Holzmann saw one way for Ivanovic to assert her value and status: by ending her early relationship with Nike, where Maria Sharapova was the once and future queen bee. Ivanovic now has a chance to become the Sharapova of adidas.
"Changing to adidas was the most important move Ana made," Holzmann says.
Fate was also kind to Jankovic. She was discovered early in her junior career by Nick Bollettieri and brought from Belgrade to Bradenton, Fla., on a full scholarship. At the time, Jankovic's now-celebrated opinion gene had not yet kicked in; she was shy and perpetually uncomfortable. Unlike the legions of home-schooled -- no-schooled? -- tennis prodigies wandering around at Bollettieri's, Jankovic attended a public junior high.
While she was socially awkward, Jankovic's game blossomed amid the talent pool of young Bollettieri recruits. The academy proved an ideal setting for her emerging competitive drive.
"The best thing about the academy is that every day we could have practice matches," Jankovic says. "We would go out to the back courts and just play. It didn't matter who it was, 12-year-olds played against 20-year-olds. I learned at an early age to fight and compete, I got that competitive spirit."
Jankovic's joie de combat has been on display this year as she has established herself as a consistent force on tour. Rolling into Wimbledon, she had reached the single-year 50-win mark faster than any woman since Chris Evert in 1974. Her results included that semifinal loss to Henin in Paris, which was expected. Her loss to Marion Bartoli, the eventual finalist, a few weeks later in the fourth round at a rain-plagued Wimbledon, was not.
"It was my worst match of the year, with so many breaks and delays [because of rain]," Jankovic stewed. "It was good for her that she could recover and come back stronger, but sad for me that I came back to the court worse and worse."
That explanation did not seem wholly adequate and echoed Jankovic's darkest hour: her 2006 U.S. Open semifinal in which she came unglued over a line call while leading Henin by a set and 4-2. Jankovic admits now what everyone then saw: That in engaging the umpire in a testy, protracted exchange, she lost her composure. She played the rest of the set like a woman with other things on her mind (umpiricide, for starters) and let the opportunity slip away. Jankovic says she's a changed player since that day but also admits to needing to keep her emotions in check.
"I am quite an emotional person," Jankovic says. "I show how I feel. I smile a lot and when I want to cry, I look sad. Sometimes, in a match, I will get tears in my eyes and I say to myself, 'This is crazy, Jelena, you cannot even see the ball. You know, focus now, focus on the tennis. Forget the crying.'"
"We [Serbs] had one dark period of history, but before and after that, our people, especially our young people, were like the young ones everywhere," Velickovic adds. "[Ivanovic and Jankovic], they don't put on a nice face for show on purpose. They are proud of being Serbs and want to show it. They want to show that Serbia is much more than the country with the bad biography."
The horrors of the ethnic cleansing and civil war that tore up Serbia in the 1990s are largely memories relegated to a past the Serbs aren't eager to talk about. As Jankovic says, "Despite the things that happened, the war and the criminal things, I love Serbia. I have had offers to leave there, to change my nationality, but I will never do that. I think our athletes are ambassadors for our country. It's part of our job, and all three of us [including Djokovic] do a good job."
Jankovic and Ivanovic present the world two distinct faces, although it's a reach to try to make them representative of a larger Serbian character. They may be just the distinct visages of two alluring and radically different personalities -- an Eastern European answer to Belgium's Henin-Kim Clijsters polarity. If Ivanovic is the big gun when it comes to her tennis game, Jankovic has loosened up over the years, to the point where she's almost a loose cannon -- a garrulous and sometimes feckless truth-teller. She doesn't mince words and often acts as a news-conference entertainer. Talking about playing mixed doubles with Jamie Murray at Wimbledon before the two won the event, she laughed, "I'm not a good doubles player. I don't think I'm going to be useful for him. He made a bad choice, I think."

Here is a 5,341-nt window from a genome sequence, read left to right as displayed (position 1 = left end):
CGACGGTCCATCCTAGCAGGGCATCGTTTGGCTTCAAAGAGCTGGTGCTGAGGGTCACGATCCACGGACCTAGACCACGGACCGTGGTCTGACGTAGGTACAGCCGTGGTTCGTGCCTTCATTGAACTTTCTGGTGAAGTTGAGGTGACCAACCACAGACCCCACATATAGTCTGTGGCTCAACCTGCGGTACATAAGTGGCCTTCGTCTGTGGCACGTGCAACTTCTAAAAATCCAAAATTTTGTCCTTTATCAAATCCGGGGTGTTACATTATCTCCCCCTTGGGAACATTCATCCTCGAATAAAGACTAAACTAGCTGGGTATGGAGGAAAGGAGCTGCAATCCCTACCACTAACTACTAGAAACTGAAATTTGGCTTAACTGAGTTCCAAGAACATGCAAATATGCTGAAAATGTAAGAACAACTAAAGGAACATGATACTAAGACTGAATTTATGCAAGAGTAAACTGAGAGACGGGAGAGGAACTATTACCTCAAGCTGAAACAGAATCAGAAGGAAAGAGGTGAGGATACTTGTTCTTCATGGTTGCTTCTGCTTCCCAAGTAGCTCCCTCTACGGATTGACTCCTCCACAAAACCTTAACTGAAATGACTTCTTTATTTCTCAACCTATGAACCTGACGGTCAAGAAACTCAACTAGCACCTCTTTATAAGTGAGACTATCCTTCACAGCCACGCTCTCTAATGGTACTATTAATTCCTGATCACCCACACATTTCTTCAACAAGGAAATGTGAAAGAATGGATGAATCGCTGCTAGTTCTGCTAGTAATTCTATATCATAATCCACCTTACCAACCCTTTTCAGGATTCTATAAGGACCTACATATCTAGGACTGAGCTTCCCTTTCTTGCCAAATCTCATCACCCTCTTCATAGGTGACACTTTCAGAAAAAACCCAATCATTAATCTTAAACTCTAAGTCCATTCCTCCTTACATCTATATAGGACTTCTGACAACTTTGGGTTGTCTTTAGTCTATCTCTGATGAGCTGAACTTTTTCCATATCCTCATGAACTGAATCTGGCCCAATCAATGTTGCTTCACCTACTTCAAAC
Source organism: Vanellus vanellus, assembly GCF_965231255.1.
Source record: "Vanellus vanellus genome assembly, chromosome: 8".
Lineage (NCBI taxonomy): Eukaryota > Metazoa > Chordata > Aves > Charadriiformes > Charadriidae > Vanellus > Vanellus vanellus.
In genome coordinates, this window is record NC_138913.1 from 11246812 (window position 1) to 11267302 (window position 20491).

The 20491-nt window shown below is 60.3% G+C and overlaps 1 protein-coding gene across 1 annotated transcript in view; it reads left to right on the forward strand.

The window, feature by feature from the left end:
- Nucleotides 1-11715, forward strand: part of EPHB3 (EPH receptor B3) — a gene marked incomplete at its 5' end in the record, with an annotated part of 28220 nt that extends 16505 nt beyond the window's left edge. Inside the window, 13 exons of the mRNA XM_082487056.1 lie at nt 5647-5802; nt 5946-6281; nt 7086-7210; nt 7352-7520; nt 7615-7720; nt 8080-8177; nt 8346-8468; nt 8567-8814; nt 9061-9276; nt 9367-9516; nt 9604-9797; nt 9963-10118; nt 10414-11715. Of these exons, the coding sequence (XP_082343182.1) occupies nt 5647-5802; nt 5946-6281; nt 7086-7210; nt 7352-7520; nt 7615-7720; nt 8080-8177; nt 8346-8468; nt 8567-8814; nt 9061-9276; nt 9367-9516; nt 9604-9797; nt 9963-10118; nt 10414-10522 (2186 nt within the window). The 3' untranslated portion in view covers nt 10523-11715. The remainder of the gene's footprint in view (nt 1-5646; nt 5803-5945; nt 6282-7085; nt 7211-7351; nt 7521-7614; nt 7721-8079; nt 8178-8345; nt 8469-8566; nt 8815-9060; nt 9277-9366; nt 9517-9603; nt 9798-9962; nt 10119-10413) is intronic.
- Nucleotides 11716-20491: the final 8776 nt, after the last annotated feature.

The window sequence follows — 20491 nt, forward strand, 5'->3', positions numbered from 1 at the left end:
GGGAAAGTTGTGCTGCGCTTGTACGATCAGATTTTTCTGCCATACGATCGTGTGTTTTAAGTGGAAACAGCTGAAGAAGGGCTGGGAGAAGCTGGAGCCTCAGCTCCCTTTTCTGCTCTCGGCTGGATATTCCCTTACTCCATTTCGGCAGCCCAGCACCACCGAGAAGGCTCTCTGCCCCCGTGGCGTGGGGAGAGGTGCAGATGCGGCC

"Jelena is more … charismatic, in her words and behavior," Velickovic says. "Maybe she wants to be different from the other girls. Ana, maybe she's more like the nice girl. She never wants to say anything that could offend someone, but Jelena is not so conscious of that kind of thing. Ana always thinks of what to say in a diplomatic way."
"Jelena is two years older than me," Ivanovic says. "We never played many tournaments together back home and we lived in different parts of the city, so we never practiced with each other. We had different ways, different roads, and now we both found our way and are doing well. That's the most important thing."
The path the young women found led both of them back to Serbia. Compared to other famous expat tennis players like Ivan Lendl and Monica Seles, these women are reverse commuters, discovering the joys of home after having been away for so long. After the French Open and Wimbledon, Ivanovic returned home (that is, her parents' house) to rest and enjoy Belgrade. Jankovic, who says she's "rediscovering" Serbia, recently bought a house there. She'll also continue her studies at a Belgrade university where she's currently a sophomore.
"When I go to the classroom the students look at me with eyes that say, 'Oooooohhhh, she's sitting there!'" Jankovic says. "But fame is something I don't take too seriously. I don't really get it, to be honest. And that makes me a little embarrassed."
Jankovic and Ivanovic should get used to fame and its peculiarities. There's no escaping the kind that they'll continue to earn in the years to come, as they travel the world putting a new face on their tiny homeland.
Peter Bodo is a senior editor for TENNIS Magazine and contributor to ESPN.com.